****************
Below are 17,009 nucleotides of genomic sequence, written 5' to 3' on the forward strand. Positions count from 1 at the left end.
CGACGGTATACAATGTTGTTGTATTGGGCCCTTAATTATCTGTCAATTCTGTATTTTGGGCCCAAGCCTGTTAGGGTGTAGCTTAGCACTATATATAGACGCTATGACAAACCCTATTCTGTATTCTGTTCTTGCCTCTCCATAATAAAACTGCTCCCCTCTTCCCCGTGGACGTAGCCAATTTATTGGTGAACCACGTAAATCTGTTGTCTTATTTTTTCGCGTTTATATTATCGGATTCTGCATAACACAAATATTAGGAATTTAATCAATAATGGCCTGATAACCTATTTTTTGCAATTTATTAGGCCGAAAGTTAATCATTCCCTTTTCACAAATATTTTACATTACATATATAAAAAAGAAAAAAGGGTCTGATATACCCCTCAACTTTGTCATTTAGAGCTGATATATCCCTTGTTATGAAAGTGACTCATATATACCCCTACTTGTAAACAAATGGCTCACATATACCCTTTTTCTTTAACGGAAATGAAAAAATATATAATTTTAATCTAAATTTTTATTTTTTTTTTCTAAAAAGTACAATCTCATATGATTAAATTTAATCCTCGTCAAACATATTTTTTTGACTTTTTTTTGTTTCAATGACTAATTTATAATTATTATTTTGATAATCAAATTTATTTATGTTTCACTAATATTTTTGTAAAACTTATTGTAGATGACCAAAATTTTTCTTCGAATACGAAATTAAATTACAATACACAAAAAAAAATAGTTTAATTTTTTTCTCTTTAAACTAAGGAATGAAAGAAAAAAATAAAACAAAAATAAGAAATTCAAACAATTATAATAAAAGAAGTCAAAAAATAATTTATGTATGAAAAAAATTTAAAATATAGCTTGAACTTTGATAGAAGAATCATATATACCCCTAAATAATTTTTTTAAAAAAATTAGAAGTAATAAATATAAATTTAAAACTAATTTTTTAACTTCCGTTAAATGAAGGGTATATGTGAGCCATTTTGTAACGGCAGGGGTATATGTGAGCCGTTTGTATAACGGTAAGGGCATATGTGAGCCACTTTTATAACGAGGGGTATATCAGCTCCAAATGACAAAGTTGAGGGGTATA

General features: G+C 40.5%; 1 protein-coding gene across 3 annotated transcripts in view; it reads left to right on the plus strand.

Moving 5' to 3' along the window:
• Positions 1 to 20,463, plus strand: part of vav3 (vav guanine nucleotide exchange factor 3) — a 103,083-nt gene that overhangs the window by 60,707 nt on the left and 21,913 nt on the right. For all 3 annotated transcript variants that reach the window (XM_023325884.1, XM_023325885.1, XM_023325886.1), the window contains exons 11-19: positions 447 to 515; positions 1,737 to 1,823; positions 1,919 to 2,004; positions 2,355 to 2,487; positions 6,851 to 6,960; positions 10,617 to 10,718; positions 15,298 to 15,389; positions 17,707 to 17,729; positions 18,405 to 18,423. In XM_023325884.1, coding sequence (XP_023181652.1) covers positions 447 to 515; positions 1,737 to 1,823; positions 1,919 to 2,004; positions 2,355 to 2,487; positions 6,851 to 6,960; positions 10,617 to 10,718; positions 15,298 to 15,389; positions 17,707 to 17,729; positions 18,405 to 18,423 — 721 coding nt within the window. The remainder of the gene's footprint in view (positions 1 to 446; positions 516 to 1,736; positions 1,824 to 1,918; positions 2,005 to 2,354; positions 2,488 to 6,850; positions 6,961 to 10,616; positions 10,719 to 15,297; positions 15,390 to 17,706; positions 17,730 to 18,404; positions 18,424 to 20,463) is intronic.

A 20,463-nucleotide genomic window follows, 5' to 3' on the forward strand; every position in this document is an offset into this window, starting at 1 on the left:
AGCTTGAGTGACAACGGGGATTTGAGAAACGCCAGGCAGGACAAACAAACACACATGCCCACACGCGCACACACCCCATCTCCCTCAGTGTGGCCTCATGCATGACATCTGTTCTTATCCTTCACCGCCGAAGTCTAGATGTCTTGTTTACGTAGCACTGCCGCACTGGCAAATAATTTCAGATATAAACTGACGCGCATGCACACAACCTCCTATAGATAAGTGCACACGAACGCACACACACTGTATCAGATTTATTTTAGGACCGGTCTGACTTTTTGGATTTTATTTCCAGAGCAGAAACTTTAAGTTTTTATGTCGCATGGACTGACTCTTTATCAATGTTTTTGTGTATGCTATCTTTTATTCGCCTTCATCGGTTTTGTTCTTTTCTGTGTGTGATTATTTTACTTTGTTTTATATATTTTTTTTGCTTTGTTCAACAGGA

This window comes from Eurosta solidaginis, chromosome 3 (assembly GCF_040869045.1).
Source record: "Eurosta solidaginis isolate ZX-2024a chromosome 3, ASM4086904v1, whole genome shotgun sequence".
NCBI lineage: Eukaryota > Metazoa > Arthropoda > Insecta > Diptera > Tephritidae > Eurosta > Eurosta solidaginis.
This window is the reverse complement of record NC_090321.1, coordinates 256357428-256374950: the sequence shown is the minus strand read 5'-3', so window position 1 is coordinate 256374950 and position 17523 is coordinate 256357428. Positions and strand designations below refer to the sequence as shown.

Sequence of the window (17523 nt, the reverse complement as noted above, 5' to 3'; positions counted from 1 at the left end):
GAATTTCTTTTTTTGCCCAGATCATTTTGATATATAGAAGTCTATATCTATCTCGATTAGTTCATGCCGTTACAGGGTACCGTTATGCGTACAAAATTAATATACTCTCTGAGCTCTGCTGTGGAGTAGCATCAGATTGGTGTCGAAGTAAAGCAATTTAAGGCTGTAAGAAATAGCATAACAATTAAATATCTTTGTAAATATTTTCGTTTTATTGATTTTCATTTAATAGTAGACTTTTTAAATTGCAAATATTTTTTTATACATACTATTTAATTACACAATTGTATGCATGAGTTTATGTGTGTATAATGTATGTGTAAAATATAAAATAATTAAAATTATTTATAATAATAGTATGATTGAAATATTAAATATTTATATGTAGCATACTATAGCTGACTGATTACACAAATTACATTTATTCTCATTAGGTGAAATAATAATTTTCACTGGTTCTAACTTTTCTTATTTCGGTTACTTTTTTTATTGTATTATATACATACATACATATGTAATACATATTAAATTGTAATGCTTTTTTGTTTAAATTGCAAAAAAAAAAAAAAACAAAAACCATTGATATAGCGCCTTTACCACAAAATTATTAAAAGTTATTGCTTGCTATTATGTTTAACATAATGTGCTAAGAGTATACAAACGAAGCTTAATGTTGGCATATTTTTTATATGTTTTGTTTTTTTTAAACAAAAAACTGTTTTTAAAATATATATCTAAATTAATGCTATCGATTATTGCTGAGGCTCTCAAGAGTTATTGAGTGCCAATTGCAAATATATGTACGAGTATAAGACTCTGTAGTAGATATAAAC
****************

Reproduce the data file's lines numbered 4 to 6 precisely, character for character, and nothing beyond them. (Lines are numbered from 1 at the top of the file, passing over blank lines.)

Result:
Moving 5' to 3' along the window:
• Positions 1 to 20,463, plus strand: part of vav3 (vav guanine nucleotide exchange factor 3) — a 103,083-nt gene that overhangs the window by 60,707 nt on the left and 21,913 nt on the right. For all 3 annotated transcript variants that reach the window (XM_023325884.1, XM_023325885.1, XM_023325886.1), the window contains exons 11-19: positions 447 to 515; positions 1,737 to 1,823; positions 1,919 to 2,004; positions 2,355 to 2,487; positions 6,851 to 6,960; positions 10,617 to 10,718; positions 15,298 to 15,389; positions 17,707 to 17,729; positions 18,405 to 18,423. In XM_023325884.1, coding sequence (XP_023181652.1) covers positions 447 to 515; positions 1,737 to 1,823; positions 1,919 to 2,004; positions 2,355 to 2,487; positions 6,851 to 6,960; positions 10,617 to 10,718; positions 15,298 to 15,389; positions 17,707 to 17,729; positions 18,405 to 18,423 — 721 coding nt within the window. The remainder of the gene's footprint in view (positions 1 to 446; positions 516 to 1,736; positions 1,824 to 1,918; positions 2,005 to 2,354; positions 2,488 to 6,850; positions 6,961 to 10,616; positions 10,719 to 15,297; positions 15,390 to 17,706; positions 17,730 to 18,404; positions 18,424 to 20,463) is intronic.

A 20,463-nucleotide genomic window follows, 5' to 3' on the forward strand; every position in this document is an offset into this window, starting at 1 on the left: